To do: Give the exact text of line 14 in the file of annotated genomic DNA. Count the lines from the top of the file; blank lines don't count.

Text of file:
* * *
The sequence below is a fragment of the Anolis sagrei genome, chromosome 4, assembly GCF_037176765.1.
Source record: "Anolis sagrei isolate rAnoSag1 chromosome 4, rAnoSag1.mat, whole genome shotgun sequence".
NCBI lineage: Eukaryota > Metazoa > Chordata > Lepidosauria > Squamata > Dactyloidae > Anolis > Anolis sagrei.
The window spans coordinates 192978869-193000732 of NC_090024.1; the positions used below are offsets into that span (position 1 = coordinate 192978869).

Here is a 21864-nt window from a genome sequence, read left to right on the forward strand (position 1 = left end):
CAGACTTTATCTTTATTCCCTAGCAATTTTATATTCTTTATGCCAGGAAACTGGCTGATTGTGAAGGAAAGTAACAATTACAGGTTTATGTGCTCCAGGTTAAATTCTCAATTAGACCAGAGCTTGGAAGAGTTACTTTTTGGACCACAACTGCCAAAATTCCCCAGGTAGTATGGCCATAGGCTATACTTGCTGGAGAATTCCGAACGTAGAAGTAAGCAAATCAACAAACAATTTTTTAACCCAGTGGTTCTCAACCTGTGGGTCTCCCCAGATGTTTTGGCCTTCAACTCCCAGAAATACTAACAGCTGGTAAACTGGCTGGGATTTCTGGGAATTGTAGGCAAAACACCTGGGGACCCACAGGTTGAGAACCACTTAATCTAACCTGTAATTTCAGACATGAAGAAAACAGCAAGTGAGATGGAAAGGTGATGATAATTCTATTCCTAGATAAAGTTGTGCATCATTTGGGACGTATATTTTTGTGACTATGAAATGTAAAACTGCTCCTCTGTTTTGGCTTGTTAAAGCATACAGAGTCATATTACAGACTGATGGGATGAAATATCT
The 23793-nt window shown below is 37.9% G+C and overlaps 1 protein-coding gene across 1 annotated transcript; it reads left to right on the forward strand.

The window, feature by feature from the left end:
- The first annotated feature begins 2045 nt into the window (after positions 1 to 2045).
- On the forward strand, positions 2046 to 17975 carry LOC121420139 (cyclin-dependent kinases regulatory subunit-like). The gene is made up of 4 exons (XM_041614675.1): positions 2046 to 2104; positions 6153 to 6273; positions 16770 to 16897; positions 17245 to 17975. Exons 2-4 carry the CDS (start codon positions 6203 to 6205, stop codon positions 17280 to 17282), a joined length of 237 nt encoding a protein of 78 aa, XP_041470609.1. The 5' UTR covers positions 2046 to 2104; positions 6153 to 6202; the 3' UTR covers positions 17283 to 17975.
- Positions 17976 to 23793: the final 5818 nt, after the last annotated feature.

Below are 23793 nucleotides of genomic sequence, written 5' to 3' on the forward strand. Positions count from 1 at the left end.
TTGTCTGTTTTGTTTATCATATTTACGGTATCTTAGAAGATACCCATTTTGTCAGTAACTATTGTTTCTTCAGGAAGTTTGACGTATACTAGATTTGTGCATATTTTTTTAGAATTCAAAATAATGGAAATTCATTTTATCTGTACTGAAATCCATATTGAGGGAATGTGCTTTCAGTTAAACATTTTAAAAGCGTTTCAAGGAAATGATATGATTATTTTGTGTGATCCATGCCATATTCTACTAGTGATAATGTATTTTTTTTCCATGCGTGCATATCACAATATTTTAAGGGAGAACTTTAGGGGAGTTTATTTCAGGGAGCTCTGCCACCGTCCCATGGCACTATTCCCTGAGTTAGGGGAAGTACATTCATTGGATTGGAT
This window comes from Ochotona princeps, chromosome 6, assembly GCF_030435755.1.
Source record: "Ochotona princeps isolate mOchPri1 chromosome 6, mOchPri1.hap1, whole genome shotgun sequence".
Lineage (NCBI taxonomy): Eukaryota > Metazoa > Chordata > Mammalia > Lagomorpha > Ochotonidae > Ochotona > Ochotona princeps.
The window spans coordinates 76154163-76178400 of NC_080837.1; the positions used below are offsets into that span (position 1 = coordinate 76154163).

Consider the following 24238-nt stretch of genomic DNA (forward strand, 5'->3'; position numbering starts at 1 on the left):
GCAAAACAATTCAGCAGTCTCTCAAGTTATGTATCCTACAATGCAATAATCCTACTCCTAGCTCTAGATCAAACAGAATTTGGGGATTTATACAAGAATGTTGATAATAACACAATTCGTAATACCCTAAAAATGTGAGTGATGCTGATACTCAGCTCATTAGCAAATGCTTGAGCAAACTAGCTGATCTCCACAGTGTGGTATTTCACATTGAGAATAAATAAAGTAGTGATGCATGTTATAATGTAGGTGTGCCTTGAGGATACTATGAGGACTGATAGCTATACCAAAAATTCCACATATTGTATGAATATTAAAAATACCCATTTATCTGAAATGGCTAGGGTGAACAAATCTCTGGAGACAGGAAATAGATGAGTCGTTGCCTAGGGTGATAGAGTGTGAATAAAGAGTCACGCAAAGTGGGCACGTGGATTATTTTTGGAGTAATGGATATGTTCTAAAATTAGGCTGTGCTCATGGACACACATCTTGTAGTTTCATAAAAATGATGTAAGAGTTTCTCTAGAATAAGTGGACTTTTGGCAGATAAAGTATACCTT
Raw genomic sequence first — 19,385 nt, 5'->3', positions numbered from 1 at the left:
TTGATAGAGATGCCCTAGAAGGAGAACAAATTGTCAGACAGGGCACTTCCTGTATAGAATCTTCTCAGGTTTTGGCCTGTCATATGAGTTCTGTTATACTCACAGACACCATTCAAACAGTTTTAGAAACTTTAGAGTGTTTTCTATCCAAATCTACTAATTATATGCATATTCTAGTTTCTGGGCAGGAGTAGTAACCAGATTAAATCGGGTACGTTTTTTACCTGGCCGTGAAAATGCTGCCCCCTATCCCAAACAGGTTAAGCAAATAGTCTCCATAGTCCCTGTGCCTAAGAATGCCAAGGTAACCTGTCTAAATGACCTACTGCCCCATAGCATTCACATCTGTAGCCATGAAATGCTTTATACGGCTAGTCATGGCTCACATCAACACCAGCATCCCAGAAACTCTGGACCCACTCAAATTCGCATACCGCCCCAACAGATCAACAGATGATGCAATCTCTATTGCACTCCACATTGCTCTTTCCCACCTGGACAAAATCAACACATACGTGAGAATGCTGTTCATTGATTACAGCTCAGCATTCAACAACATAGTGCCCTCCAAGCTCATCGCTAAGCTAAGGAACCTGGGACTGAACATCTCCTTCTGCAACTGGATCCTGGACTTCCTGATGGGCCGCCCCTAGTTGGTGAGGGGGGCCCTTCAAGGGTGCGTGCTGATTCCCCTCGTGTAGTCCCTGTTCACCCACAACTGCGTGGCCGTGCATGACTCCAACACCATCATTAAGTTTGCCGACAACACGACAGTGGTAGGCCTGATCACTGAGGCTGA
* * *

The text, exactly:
This window comes from Ochotona princeps, chromosome 6, assembly GCF_030435755.1.